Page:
Q: I read your article about the new tax laws ( House Structure Footings and Foundations, Description, Problems, Floors, Introduction, Sills, Columns, Beams, Joists, Subflooring ) and their benefits. It was great information and I appreciate you sharing it. I have owned a condo since 12/21/01. I am getting married and I want to sell the condo. If I sell the condo before 12/21/03 is my gains penalty still 28 percent or will it be dropped to a lower rate?
A: The capital gains on real estate are tax free for most homeowners around the country. If any tax could be considered a tax on the rich, the capital gains on real estate profits would fall in that category – at least for gains on sale of your primary residence.
Generally, the average home owner will never pay capital gains taxes on proceeds from the sale of their home. When you consider the national average price of a home lingers at about $160,000, then the average homeowner won’t even receive enough gains to tax. A single filer doesn’t owe capital gains taxes on the sale of real estate until it the gains exceed $250,000. For married filers, the floor is $500,000.
The criteria for walking away with this lottery of sorts, is two fold: the floor amount of gain ($250,000/$500,000) AND, you lived in the property at least two of the last five years – which you have.
Unless you live in an amazingly luxurious unit, I don’t see how you will gain $250,000 on your condo. Keep in mind, the cost of purchasing the house (referred to as “basis”) is subtracted from your gross gains to arrive at your gain. For example, if you purchased the condo for $200,000 and sold it for $300,000, the basis would be $200,000 (plus points paid, closing cost, etc.). To keep it simple, let’s just say it’s $200,000. Your gross receipts are $300,000 – subtract your loan amount (let’s say you’re down to $150,000) your gain is now at $150,000. Since you haven’t reached the floor of $250,000 as a single filer, you owe no taxes.
Now, you’re first reaction may be guilt – “Wait a minute, I can walk away with $150,000 tax free?” Yep. That’s the way it is. Thank you President Bush, Senior.
The thought of you selling your condo and moving into another home with your new husband has me wondering why you aren’t holding onto the condo as a rental property? Real estate is a very good investment and you get a lot of deductions as a rental that you don’t get as a primary residence. Plus, the renter is now paying the mortgage, etc., and the property could appreciate year after year, creating a nice little nest egg. Once the condo is paid off – you also have substantial passive income.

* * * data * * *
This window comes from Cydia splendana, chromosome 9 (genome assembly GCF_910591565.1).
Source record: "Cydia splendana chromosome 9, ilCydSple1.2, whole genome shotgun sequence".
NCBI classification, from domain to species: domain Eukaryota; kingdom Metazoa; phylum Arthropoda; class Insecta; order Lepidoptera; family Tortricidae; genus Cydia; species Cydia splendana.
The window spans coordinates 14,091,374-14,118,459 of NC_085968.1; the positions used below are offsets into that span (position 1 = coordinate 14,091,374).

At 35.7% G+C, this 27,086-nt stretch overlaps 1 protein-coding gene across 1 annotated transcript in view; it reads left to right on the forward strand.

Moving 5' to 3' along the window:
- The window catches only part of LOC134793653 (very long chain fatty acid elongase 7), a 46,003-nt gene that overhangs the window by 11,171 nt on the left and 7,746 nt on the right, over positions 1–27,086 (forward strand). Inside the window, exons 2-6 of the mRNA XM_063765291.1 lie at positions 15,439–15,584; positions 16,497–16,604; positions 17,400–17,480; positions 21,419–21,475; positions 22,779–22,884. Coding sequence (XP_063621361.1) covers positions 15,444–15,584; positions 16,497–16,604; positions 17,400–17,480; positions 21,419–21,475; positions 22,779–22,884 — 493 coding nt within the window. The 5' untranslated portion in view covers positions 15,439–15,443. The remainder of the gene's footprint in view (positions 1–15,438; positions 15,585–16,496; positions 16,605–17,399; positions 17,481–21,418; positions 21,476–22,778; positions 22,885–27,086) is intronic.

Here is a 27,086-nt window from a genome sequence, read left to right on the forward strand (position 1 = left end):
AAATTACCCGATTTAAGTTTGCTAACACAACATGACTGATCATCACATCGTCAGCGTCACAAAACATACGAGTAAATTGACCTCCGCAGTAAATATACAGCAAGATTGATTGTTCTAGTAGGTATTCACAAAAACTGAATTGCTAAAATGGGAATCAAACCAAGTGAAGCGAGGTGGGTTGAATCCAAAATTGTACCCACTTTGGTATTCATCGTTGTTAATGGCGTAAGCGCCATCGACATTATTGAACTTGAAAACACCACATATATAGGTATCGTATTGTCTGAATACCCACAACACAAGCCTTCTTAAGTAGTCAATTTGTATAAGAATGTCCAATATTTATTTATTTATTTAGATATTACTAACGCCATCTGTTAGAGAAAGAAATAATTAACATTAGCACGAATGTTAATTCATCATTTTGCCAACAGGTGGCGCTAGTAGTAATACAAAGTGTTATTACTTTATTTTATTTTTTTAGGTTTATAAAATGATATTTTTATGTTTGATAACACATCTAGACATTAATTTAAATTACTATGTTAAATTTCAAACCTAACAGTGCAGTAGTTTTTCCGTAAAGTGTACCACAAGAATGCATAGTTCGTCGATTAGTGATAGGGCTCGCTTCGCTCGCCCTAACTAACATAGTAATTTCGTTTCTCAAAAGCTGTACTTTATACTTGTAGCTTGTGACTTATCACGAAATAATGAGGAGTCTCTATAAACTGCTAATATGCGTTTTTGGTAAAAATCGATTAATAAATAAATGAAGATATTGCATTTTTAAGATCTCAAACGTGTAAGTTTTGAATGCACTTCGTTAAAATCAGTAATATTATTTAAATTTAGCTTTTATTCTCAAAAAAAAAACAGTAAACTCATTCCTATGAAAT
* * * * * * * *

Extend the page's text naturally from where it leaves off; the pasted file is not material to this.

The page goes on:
Here’s the financial scenario – you pay your mortgage now and all you get for a deduction is the interest payment and property taxes (assuming you don’t use one of the rooms as a home office – but that’s another question).
For rental properties, you deduct all the interest, property taxes, condo fees, expenses for upkeep, plus for a simple rental property, you get to depreciate it as well and this contributes to reducing your tax bill. AND, if you actively participate in the operation of the rental property – manage it in other words (accept/reject renters, call in the fix-it folks, etc.) you can deduct a limited amount of any losses from the rental activity from your other income (in other words, your day job). I’ve seen some investors end up having “losses” from their rental income and end up deducting that loss from their regular income. The depreciation alone can put you in the negative without actually depleting your cashflow.
For all the ins and outs of deductions available to rental property deductions, seek out Publication 527, Residential Rental Property (Including Rental of Vacation Homes) at www.irs.gov.
You’re probably wondering, “Well, just how much can I deduct?” Here’s the section on limits on losses from page 15 of Publication 527 under the Losses From Rental Real Estate Activities section.
“If you or your spouse actively participated in a passive rental real estate activity, you can deduct up to $25,000 of loss from the activity from your nonpassive income. This special allowance is an exception to the general rule disallowing losses in excess of income from passive activities.”
Bottom line – hanging onto that rental property can save you tax dollars and get you and your new hubby on the road to creating wealth.